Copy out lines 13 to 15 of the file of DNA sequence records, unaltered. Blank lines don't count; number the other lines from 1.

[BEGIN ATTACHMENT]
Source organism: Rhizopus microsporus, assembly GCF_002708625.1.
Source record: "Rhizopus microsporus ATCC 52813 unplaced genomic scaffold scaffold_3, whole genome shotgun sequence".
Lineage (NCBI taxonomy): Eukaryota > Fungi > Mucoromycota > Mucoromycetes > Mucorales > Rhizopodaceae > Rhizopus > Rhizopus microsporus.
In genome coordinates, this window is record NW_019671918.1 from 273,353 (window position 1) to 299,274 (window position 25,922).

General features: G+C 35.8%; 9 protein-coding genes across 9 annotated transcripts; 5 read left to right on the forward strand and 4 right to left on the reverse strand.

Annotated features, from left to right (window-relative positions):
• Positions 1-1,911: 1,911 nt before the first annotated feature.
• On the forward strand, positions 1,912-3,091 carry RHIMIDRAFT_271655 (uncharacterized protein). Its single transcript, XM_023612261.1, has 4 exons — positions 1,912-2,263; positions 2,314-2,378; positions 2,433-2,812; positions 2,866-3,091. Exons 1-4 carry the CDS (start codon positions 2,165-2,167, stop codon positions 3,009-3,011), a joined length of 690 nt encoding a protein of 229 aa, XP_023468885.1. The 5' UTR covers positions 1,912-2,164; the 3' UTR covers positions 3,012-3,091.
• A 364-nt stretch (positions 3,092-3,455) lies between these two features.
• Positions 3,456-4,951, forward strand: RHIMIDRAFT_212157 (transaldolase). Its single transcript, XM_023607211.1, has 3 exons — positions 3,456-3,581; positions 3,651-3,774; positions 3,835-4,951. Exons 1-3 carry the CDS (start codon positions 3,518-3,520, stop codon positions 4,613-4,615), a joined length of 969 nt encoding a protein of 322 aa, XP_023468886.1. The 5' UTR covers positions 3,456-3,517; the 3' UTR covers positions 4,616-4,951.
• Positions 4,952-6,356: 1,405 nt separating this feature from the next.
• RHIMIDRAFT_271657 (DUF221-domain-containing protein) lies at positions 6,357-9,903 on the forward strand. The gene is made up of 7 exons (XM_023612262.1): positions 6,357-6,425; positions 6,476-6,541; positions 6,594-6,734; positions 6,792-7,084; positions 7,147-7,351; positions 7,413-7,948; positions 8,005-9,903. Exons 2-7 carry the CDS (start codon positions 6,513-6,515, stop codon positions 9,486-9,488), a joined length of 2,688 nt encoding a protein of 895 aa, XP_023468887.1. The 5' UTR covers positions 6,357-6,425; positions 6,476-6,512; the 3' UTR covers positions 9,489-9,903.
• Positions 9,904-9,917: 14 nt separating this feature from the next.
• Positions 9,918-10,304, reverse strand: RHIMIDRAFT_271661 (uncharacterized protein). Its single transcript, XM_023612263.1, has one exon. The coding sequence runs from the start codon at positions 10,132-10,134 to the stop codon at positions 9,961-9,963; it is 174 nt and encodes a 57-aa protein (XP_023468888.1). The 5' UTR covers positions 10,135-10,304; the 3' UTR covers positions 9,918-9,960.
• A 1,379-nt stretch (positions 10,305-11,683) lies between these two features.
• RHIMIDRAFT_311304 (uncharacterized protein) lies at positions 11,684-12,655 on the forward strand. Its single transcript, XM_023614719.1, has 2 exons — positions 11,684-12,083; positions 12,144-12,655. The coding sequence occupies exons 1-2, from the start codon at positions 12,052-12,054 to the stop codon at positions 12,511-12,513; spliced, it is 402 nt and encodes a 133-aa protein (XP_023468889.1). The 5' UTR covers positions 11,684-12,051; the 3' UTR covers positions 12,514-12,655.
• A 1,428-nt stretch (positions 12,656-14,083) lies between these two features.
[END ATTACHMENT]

• Positions 9,904-9,917: 14 nt separating this feature from the next.
• Positions 9,918-10,304, reverse strand: RHIMIDRAFT_271661 (uncharacterized protein). Its single transcript, XM_023612263.1, has one exon. The coding sequence runs from the start codon at positions 10,132-10,134 to the stop codon at positions 9,961-9,963; it is 174 nt and encodes a 57-aa protein (XP_023468888.1). The 5' UTR covers positions 10,135-10,304; the 3' UTR covers positions 9,918-9,960.
• A 1,379-nt stretch (positions 10,305-11,683) lies between these two features.